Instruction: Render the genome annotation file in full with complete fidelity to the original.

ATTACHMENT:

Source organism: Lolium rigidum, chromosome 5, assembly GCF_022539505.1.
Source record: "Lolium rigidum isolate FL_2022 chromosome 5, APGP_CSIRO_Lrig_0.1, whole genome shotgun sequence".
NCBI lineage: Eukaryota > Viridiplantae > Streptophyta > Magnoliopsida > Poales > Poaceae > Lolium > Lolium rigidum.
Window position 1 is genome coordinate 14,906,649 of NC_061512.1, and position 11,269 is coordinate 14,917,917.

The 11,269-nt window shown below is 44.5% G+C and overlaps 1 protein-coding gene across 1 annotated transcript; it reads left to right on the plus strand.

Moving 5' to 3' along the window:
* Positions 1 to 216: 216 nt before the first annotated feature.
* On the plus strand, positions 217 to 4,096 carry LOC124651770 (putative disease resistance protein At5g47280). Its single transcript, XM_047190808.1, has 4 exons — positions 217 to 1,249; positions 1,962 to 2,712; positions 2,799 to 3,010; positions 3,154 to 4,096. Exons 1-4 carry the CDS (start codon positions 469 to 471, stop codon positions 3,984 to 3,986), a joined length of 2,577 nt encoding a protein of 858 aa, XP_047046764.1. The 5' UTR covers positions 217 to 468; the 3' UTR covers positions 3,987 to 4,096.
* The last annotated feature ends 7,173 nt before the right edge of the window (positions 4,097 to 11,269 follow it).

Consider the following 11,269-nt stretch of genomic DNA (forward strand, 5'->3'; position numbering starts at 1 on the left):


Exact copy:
Source organism: Lolium rigidum, chromosome 5, assembly GCF_022539505.1.
Source record: "Lolium rigidum isolate FL_2022 chromosome 5, APGP_CSIRO_Lrig_0.1, whole genome shotgun sequence".
NCBI lineage: Eukaryota > Viridiplantae > Streptophyta > Magnoliopsida > Poales > Poaceae > Lolium > Lolium rigidum.
Window position 1 is genome coordinate 14,906,649 of NC_061512.1, and position 11,269 is coordinate 14,917,917.

The 11,269-nt window shown below is 44.5% G+C and overlaps 1 protein-coding gene across 1 annotated transcript; it reads left to right on the plus strand.

Moving 5' to 3' along the window:
* Positions 1 to 216: 216 nt before the first annotated feature.
* On the plus strand, positions 217 to 4,096 carry LOC124651770 (putative disease resistance protein At5g47280). Its single transcript, XM_047190808.1, has 4 exons — positions 217 to 1,249; positions 1,962 to 2,712; positions 2,799 to 3,010; positions 3,154 to 4,096. Exons 1-4 carry the CDS (start codon positions 469 to 471, stop codon positions 3,984 to 3,986), a joined length of 2,577 nt encoding a protein of 858 aa, XP_047046764.1. The 5' UTR covers positions 217 to 468; the 3' UTR covers positions 3,987 to 4,096.
* The last annotated feature ends 7,173 nt before the right edge of the window (positions 4,097 to 11,269 follow it).

Consider the following 11,269-nt stretch of genomic DNA (forward strand, 5'->3'; position numbering starts at 1 on the left):